• After 2 warnings will get a XXXXX fine, up to XXXXXX Euro
    • Can loose their license if it keeps on happening
  • By 2013 – 40% of regular consults will be e-consults, supported through a mandatory online appointment system.
    • Increasing the capacity of total consultations with 10%, health care suppliers can see their income increase accordingly.
    • Decreasing the length of waiting lists with 20%, that should result into additional preventing of fatalities.
  • By 2014 – we will have decreased the amount of fatalities by wrong medication with 80%!
    • saving XXX fatalities
    • saving XXXX medical mishabs
    • saving XXXXXXXX Euro’s per year on wrong medication / procedures to correct mistakes
  • By 2015 – saving each person in Holland XXX Euro per year on insurance money
    • Saving Holland with XXX MLN Euro’s per year for the whole population
    • While at the same time providing better healthcare.

It always starts with yourself
As I do believe in the possibilities and benefits of Health 2.0, I will start myself (and convince BT to help me) to micro blogging about my soon to be here newborn about his / her health situation. And I will try to push this facility to the doctors who will treat my baby.

And from a professional point of view, I will lead Componence to produce a new Health 2.0 productline for the future portals of hospitals. With such actions I hope that Componence will help many societies to improve their healthcare in order to save lives and improve the experiences of their patients.

A personal note to Mr. Ab Klink
Mr. Klink, if you’ll ever read this blog, please do respond or start your own weblog to show us how you’ve intended it all in your scientific mindset. And if you’re not weary of criticism, do invite me through Linkedin to help you in your process to really do Web 2.0. I mean, just look at what Obama 2.0 brought 😉 And if you really want to save some money, don’t give out subsidies for thinktanks that will just write reports that lack the path to execution.

There are many professionals in the Netherlands who would gladly provide the advice for free, saving some taxpayer’s money with it. I mean it’s for our healthcare, including our children! Just send me a message and I’ll organize something for you.

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7 responses to Health 2.0 – will my children micro blog about their health, to pay less for their health insurance while getting better healthcare?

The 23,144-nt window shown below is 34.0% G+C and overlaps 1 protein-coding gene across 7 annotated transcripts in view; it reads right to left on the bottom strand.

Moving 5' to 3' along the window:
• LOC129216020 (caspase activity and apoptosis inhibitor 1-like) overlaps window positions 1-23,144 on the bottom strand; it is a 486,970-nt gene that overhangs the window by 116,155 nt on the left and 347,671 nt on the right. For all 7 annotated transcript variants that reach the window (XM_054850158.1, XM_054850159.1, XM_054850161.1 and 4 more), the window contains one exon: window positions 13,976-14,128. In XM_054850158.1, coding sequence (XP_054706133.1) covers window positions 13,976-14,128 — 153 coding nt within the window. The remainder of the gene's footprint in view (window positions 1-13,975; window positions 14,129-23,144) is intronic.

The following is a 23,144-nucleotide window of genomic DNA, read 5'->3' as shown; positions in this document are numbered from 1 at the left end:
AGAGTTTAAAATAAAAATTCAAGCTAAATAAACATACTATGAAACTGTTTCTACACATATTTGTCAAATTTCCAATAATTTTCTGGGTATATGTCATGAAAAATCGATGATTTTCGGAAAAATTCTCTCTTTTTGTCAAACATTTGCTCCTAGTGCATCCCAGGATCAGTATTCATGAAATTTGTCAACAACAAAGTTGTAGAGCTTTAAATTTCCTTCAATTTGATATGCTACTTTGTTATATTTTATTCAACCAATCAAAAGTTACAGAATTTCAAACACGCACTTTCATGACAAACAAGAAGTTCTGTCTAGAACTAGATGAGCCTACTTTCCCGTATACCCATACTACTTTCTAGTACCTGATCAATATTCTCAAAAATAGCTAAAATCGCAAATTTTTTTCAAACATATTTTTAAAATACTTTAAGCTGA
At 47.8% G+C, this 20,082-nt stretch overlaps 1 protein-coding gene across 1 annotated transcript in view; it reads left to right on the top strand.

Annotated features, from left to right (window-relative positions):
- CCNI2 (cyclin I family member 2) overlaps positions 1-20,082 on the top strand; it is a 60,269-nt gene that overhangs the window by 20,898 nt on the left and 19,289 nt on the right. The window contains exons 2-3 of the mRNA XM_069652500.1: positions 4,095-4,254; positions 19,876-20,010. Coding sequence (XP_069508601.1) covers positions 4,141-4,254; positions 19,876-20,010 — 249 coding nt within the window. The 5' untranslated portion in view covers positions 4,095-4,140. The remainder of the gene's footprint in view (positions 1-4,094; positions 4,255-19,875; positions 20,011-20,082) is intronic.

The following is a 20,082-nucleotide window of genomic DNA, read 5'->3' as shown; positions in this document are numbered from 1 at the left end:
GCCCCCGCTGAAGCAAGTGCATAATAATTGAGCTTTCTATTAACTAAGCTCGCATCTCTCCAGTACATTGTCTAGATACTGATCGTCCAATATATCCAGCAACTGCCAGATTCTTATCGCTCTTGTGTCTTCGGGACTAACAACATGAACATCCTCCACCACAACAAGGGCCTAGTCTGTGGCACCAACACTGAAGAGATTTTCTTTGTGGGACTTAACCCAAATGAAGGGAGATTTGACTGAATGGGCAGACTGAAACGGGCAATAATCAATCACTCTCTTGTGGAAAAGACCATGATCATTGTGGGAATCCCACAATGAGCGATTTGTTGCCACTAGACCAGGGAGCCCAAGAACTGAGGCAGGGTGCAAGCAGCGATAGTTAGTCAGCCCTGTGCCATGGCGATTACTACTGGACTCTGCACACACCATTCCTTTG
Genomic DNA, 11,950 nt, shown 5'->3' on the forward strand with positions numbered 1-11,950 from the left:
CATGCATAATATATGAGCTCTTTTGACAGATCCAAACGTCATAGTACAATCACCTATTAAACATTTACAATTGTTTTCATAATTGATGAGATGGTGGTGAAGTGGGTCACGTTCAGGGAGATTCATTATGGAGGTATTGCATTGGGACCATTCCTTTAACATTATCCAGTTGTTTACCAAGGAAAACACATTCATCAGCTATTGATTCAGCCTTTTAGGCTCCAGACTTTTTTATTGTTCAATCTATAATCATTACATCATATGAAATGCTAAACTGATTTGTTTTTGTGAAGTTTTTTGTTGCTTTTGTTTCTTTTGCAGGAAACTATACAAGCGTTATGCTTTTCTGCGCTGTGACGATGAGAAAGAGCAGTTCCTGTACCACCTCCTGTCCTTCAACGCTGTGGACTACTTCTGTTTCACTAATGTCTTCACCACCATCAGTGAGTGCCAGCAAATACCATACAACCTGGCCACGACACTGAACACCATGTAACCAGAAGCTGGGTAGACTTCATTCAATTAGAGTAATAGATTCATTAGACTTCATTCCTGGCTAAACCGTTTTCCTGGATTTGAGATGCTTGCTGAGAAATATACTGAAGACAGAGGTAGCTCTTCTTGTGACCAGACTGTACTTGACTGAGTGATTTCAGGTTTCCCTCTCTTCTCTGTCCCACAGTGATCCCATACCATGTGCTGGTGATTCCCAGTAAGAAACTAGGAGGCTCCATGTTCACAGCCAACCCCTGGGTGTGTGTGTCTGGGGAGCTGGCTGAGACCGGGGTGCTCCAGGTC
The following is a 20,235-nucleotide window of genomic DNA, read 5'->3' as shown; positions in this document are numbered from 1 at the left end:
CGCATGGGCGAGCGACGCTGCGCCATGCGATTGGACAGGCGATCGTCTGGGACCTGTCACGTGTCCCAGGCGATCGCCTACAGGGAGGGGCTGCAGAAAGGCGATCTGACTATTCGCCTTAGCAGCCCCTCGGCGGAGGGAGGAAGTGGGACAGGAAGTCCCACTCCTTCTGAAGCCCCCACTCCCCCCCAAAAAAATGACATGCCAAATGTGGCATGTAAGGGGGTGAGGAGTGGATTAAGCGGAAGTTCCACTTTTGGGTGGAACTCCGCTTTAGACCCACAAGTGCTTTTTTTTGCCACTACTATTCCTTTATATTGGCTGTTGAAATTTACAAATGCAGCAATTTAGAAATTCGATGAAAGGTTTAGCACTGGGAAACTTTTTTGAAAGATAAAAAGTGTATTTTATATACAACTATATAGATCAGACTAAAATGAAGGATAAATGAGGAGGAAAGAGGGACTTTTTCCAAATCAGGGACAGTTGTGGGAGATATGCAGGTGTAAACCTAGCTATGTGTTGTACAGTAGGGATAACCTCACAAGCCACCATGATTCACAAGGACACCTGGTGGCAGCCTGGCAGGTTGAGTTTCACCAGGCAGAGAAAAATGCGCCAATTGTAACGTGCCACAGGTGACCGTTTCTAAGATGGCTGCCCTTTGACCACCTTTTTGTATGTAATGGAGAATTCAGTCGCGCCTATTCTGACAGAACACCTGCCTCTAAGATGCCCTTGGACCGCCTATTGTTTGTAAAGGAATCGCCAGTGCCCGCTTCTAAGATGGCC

1. 

    Haven’t read it yet – but just a quick note – my friends company I was talking about before:
    http://www.aytechhealth.com/

  2. 

    I really enjoyed your first blog on healthcare 2.0. From a 50,000 foot view the answers to healthcare problems look so basic, but at the surface you start to see how really complex it is. Medicine in most cases is not a paint by numbers game. A standard treatment for one person might not yield the same result for another. Another point to keep in mind is that higher quality sometimes leads to lower costs. I would add that you need to try and determine at what cost are we willing to pay for an extra year of life. Are we willing to use excessively expensive interventions that do not yield a positive ROI combined with a positive quality of life outcome? I also have comments on your main points:
    • It’s about saving lives – how much is 1 life worth? – No one really knows this until it is you or a close loved one that is trying to answer this in real life encounters this question.
    • It’s about preventing medication/treatment mistakes – how many costs can be saved by improve medication guarding? – Agree with you, but nothing is perfect. What is an acceptable level of error?
    • It’s about decreasing the amount of illness days – wouldn’t the aging society of the old economies benefit from this? Yes but at what cost?
    • It’s about improving the efficiency of Healthcare with the patients active involvement. Patients need information to become informed and they need skin in the game to really care about it. Health challenges are long term. Take smoking if you started smoking at age 15 you will not see the effects until much later in life. If smoking killed you with in 1 year we would see only a handful of people die from smoking because the impact would be immediate.
    • It’s about decreasing insurance costs for healthcare, probably the most expensive personal insurance we all need. Yes it is about decreasing cost, but also about aligning the incentives. Reward good behavior and punish bad behavior. Everyone has to have a stake in the game.
    We have not even touched on technology and patient provider connectivity yet. I think the first place to start is to look at the foundation. How is medicine being delivered and how are people being rewarded in the market.

  3. 

    Good comment Arthur,

    I do agree that many things can be made relative. But I do believe numbers can make people better understand whether something is worth investing – changing. Without numbers it´s always more difficult to take a standpoint, in my opinion often politics goes slow because of it.

    Cheers,

    Ha

  4. 

    Hi 🙂
    I liked this post.
    The idea of calculating $ of one single life is quite interesting. I mean that it definitely can be expressed in $, in any world economy, no matter if it is NL with good health-care infrastructure or UA with its unofficial payments.
    Further about you telling it’s not WEB 2.0 but just pure WEB 1.0 and simple read/write stuff. I do agree that things should be designed in mind with WEB2.0 but everything starts from data/information design and interfaces. If they can’t manage this stuff then there is no chance to even think about Web2.0. You know, if they had such a bureaucratic approach they will end up in 2010 with something that is already obsolete and old-fashioned.
    Also it’s a good idea to evaluate mistakes of health-care providers and share it publicly. But I’m a bit skeptical on this since I am sure such evaluation/judgment is extremely complex thing, much more complex then construction of Health2.0 IT structure.

    In general: good luck for you in starting this branch. It is something useful for the society so I think luck is inherent here 🙂

  5. 

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  6.